The appointment of a High Sheriff is a royal prerogative and Her Majesty the Queen tenaciously adheres to this principle.

Once a year, usually in March, she holds a ceremony to appoint her High Sheriffs, marking each appointment by ‘pricking’ the candidate’s name on a parchment roll with a long needle, called a bodkin. The romantic tradition is that Elizabeth I was doing her needlework in the garden when the list was brought to her and, as she had no pen available, she used her needle. However, there is evidence that Henry VIII also pricked the list. Whatever the origin, Elizabeth II still uses a silver bodkin to prick the list to this day.

The appointment of each High Sheriff is endorsed by a Royal Warrant, which confirms the appointment and ‘requires you to take the Custody and Charge of the said county and duly to perform the duties of High Sheriff thereof during HER MAJESTY’S PLEASURE, whereof you are duly to answer according to law.’

The confirmation of the royal appointment occurs within each county at a Declaration Ceremony when the outgoing High Sheriff formally hands over the office to his successor, who makes a solemn oath in front of the Presiding Judge of the County.

The Declaration Oath sworn by each new High Sheriff is as follows:

I, ……………………, of…………………………… the county of Derbyshire, do solemnly declare that I will well and truly serve the Queen’s Majesty in the Office of Sheriff of the county of Derbyshire and promote Her Majesty’s profit in all things that belong to my Office as far as I legally can or may; I will truly preserve the Queen’s rights and all that belongeth to the Crown; I will not assent to decrease, lesson or conceal the rights of the Queen; and whenever I shall have knowledge that the rights of the Crown are concealed or withdrawn in any matter or thing I will do my utmost to make them be restored to the Crown again; and if I may not do it myself I will inform the Queen or some of Her Majesty’s judges thereof; I will not respite or delay to levy the Queen’s debts for any gift promise reward or favour where I may raise the same without great grievance to the debtors; I will do right as well to poor as to rich in all things belonging to my office; I will do no wrong to any man for any gift reward or promise nor for favour or hatred; I will disturb no man’s right, and will truly and faithfully acquit at the Exchequer all those of whom I shall receive any debts or sums of money belonging to the Crown; I will take nothing whereby the Queen may lose or whereby her right may be disturbed injured or delayed; I will truly return and truly serve all the Queen’s writs according to the best of my skill and knowledge; I will take no bailiffs into my service, but such as I will answer for; I will truly set and return reasonable and due issues of them that be within my bailiwick according to their estate and circumstances and make due panels of persons able and sufficient and not suspected or procured as is appointed by the statues of this realm. I have not sold or let to farm, nor contracted for, nor have I granted or promised for reward or benefit, nor will I sell or let to farm nor contract for or grant for reward or benefit by myself or any other person for me or for my use directly or indirectly my sheriffwick or any bailiwick thereof or any office belonging thereunto or the profits of the same to any person or persons whatsoever; I will truly and diligently execute the good laws and statutes of this realm, and in all things well and truly behave myself in my office for the honour of the Queen and the good of her subjects, and discharge the same according to best of my skill and power.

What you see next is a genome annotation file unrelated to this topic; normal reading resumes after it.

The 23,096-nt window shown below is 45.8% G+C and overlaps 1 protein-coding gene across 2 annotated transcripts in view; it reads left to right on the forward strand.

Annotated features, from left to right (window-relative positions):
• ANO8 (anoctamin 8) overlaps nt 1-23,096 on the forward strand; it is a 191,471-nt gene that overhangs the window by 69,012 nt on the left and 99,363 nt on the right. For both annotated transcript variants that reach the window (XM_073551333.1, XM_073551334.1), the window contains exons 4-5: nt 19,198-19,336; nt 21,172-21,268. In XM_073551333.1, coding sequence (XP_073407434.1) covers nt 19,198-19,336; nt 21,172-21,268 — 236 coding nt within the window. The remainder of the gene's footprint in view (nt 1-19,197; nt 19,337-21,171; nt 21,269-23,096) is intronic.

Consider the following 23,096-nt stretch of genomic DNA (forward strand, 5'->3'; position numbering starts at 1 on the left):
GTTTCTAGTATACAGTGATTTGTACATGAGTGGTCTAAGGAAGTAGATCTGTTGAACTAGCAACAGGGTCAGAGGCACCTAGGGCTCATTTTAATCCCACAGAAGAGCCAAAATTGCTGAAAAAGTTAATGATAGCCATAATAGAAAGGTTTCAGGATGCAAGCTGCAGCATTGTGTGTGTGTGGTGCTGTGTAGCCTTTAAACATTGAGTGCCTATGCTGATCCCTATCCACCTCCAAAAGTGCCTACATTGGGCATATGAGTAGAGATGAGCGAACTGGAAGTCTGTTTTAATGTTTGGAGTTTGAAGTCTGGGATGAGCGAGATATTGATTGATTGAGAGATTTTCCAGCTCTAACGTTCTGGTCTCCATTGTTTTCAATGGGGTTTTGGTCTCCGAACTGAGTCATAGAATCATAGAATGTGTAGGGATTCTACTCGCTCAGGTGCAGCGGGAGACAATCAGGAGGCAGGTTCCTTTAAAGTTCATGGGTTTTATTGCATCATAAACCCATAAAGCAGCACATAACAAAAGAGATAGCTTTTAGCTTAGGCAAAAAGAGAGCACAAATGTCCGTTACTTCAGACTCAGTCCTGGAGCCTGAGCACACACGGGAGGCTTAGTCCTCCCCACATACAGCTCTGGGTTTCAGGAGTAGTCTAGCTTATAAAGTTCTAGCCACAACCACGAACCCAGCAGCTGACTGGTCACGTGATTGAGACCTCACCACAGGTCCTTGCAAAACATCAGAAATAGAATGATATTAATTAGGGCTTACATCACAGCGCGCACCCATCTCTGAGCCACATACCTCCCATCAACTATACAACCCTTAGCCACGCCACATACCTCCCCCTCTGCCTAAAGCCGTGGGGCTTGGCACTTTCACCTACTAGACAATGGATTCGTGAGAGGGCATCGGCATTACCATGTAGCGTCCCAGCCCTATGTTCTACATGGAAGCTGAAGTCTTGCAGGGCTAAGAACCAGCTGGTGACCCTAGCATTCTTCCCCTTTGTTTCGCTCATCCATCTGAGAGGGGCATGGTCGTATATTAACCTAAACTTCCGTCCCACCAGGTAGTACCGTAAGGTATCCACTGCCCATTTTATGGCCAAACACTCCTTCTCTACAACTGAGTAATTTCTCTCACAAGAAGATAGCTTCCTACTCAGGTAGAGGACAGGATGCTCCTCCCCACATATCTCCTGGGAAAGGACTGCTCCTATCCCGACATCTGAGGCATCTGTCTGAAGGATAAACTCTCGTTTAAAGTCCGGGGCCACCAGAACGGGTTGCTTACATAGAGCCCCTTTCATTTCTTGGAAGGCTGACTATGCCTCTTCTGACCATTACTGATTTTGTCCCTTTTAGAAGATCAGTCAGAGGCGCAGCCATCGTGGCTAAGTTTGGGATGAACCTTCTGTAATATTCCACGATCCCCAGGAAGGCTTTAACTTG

(This is the Declaration of the High Sheriff of Derbyshire pursuant to s.7 of the Sheriffs Act 1887.)